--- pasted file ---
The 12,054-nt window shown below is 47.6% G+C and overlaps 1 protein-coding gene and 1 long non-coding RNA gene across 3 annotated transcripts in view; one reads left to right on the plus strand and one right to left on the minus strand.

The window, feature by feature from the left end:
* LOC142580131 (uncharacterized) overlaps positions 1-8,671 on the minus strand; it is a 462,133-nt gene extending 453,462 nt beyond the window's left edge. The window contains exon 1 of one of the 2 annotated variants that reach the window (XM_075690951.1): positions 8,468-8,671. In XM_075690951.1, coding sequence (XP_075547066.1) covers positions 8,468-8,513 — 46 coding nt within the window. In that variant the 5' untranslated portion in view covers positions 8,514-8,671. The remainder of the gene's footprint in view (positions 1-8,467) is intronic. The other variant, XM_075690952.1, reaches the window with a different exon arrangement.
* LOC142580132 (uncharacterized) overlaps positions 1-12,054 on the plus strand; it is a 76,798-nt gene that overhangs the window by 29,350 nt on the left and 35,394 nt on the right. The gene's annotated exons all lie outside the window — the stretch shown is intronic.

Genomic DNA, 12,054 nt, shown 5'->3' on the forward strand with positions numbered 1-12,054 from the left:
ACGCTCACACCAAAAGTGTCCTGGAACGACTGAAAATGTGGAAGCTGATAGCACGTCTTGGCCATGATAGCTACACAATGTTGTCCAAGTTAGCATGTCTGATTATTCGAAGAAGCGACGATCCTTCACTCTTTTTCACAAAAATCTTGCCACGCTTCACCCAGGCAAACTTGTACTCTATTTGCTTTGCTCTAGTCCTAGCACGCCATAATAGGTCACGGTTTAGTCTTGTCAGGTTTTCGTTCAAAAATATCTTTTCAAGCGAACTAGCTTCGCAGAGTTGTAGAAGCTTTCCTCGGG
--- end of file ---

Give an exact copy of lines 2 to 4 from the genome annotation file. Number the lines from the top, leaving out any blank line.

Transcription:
The window, feature by feature from the left end:
* LOC142580131 (uncharacterized) overlaps positions 1-8,671 on the minus strand; it is a 462,133-nt gene extending 453,462 nt beyond the window's left edge. The window contains exon 1 of one of the 2 annotated variants that reach the window (XM_075690951.1): positions 8,468-8,671. In XM_075690951.1, coding sequence (XP_075547066.1) covers positions 8,468-8,513 — 46 coding nt within the window. In that variant the 5' untranslated portion in view covers positions 8,514-8,671. The remainder of the gene's footprint in view (positions 1-8,467) is intronic. The other variant, XM_075690952.1, reaches the window with a different exon arrangement.
* LOC142580132 (uncharacterized) overlaps positions 1-12,054 on the plus strand; it is a 76,798-nt gene that overhangs the window by 29,350 nt on the left and 35,394 nt on the right. The gene's annotated exons all lie outside the window — the stretch shown is intronic.